I am taking the LSAT this weekend. This is a test for which I have been preparing for the past five months and until recently, it has absolutely overwhelmed my thoughts and conversations. That is, until a few days ago, when I finally took some very necessary advice from my mother.
I reminded myself that the test does not really matter that much. How is this possible? I want to go to law school, and statistically speaking, law schools value LSAT scores slightly over GPA and significantly more than any extracurricular activities. A stellar score could be a ticket to one of the vaunted “Top 14 Schools” (these 14 schools have, relatively arbitrarily, shifted spots but never left the top 14 since US News and World Report began ranking law schools in 1989), and a poor score means I could end up at a second-tier regional school in an undesirable location, and subsequently be saddled for years with debt and an underwhelming salary. At least this is what online forums would have me believe.
Fortunately, my mom is smarter and nicer than the angry posters on “www.top-law-schools.com,” “www.lawschool.life” and the like, and she’s right when she tells me to relax because I’ve studied hard and at this point the situation is out of my control. Surely, if I score poorly I will all but certainly not be admitted to a “Top 14” law school, and perhaps even one outside of the top 30! But I’ve been studying since late March! If I don’t achieve a score satisfactory for one of these gilded institutions, I likely should not be attending them. And that’s okay.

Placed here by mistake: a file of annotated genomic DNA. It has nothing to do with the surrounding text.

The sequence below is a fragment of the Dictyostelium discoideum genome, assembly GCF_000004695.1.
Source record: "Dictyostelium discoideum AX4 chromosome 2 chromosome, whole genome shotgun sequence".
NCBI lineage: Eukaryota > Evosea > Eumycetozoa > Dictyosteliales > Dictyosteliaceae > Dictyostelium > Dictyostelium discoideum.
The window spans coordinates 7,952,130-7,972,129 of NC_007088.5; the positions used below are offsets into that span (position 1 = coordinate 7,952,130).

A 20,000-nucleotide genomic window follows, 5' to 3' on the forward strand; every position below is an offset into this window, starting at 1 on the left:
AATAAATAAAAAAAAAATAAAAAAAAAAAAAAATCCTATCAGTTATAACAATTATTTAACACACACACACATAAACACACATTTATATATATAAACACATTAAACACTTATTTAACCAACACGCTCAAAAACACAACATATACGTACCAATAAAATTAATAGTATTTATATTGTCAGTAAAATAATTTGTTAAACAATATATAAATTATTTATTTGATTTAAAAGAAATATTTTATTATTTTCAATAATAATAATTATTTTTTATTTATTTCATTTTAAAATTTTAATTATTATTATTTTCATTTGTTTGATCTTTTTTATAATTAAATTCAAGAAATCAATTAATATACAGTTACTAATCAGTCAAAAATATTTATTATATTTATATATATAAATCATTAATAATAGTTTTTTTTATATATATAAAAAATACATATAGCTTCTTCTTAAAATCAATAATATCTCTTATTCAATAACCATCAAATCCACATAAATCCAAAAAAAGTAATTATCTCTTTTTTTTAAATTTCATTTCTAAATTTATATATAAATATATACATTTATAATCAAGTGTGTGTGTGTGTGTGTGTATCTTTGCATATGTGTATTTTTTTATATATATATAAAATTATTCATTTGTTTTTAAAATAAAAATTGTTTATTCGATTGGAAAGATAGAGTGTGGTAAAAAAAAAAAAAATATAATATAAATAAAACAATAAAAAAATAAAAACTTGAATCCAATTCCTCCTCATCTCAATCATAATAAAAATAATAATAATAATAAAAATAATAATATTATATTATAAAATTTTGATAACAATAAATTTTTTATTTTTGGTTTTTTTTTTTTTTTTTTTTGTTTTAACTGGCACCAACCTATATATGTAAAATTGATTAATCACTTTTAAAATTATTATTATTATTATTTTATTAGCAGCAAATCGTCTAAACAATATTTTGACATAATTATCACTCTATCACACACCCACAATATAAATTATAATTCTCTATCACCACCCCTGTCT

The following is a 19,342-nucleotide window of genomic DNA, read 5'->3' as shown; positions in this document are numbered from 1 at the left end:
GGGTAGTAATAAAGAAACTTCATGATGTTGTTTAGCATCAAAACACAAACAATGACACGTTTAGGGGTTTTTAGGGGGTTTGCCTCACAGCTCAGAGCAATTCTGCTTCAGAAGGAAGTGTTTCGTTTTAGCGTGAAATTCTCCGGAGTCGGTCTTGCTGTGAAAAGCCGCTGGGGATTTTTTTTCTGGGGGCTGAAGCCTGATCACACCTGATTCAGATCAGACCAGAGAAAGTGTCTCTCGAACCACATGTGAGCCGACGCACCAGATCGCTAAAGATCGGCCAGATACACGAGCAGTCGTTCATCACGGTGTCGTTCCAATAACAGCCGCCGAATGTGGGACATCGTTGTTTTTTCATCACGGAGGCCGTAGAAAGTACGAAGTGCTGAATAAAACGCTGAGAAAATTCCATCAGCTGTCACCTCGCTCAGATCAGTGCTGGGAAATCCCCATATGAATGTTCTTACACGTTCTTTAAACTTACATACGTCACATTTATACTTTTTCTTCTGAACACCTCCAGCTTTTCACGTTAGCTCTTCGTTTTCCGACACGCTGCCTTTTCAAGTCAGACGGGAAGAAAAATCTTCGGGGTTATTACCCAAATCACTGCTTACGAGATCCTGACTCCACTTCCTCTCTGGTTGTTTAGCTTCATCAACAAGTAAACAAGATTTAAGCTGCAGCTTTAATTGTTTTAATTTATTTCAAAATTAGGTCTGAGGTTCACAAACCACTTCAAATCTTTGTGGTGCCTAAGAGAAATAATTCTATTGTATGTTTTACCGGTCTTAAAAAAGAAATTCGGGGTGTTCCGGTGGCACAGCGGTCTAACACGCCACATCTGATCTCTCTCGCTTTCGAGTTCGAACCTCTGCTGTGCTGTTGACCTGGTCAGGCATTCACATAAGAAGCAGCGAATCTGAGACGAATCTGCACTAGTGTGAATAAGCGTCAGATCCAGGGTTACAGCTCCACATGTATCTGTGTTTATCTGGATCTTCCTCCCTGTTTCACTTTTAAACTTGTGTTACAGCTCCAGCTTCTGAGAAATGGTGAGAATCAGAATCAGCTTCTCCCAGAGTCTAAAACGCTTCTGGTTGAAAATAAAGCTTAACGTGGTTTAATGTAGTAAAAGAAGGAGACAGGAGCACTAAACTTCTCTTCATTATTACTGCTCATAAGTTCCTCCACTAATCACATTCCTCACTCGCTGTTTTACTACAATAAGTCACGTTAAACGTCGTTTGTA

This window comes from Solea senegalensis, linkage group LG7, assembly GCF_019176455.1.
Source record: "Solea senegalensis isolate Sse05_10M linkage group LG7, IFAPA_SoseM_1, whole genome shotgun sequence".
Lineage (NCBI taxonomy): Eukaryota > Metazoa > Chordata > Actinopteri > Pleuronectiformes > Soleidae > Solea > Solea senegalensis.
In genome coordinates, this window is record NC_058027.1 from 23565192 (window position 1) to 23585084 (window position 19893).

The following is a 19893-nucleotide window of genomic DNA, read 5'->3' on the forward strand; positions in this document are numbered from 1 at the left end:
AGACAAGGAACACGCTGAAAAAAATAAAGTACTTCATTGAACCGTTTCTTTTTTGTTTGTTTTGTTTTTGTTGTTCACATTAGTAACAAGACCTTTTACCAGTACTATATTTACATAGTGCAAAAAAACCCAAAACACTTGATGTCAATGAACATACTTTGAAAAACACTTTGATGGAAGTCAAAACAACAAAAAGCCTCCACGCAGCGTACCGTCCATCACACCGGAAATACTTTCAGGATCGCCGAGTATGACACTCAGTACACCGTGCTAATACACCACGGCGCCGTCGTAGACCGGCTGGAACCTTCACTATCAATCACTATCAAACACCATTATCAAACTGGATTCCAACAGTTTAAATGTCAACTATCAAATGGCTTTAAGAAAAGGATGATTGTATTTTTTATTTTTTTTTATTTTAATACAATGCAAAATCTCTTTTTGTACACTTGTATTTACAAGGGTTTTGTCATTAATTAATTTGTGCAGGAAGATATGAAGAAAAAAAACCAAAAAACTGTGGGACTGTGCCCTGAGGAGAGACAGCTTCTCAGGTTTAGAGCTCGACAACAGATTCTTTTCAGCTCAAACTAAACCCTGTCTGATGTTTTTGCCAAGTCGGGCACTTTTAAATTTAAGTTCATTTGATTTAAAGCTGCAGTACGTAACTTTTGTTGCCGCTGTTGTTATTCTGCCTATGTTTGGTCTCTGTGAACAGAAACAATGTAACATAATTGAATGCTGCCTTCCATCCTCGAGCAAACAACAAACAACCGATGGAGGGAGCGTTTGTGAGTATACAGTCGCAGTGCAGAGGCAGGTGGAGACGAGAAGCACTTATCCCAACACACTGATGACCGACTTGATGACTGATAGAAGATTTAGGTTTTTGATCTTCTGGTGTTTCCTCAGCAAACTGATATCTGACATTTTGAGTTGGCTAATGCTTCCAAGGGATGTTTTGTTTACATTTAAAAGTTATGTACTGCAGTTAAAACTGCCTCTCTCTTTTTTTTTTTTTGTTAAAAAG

Law school rankings, similar to undergraduate university rankings, power rankings in sports or any other ranking that does not define an outcome should be taken with a massive grain of salt because they are fundamentally misleading. If you were to read one of the “what are my chances” posts on “www.top-law-schools.com” that asks about the Wake Forest School of Law, ranked 32nd on the US News and World Report, you’ll immediately see 10 condescending responses saying “retake LSAT and go for T14,” “why would you want to go there?” or “Don’t waste your time or money there.” These are outrageous responses. Wake Forest School of Law grads include successful politicians, businesspeople, entrepreneurs, and everything in between. The same can be said for most any law school, or any undergraduate institution. This leads me to my grander point: more important than where we are is how we act once we arrive. This point is not just true about law school but about anything.
I want to go to the best law school I can get into, and wherever that may be, once I arrive I will like it and be happy with my decision to attend because I will devote myself to my work. Thus, while I have worked hard studying for the LSAT, and I will try everything to get the best score I can, at the end of the day, the test doesn’t really matter.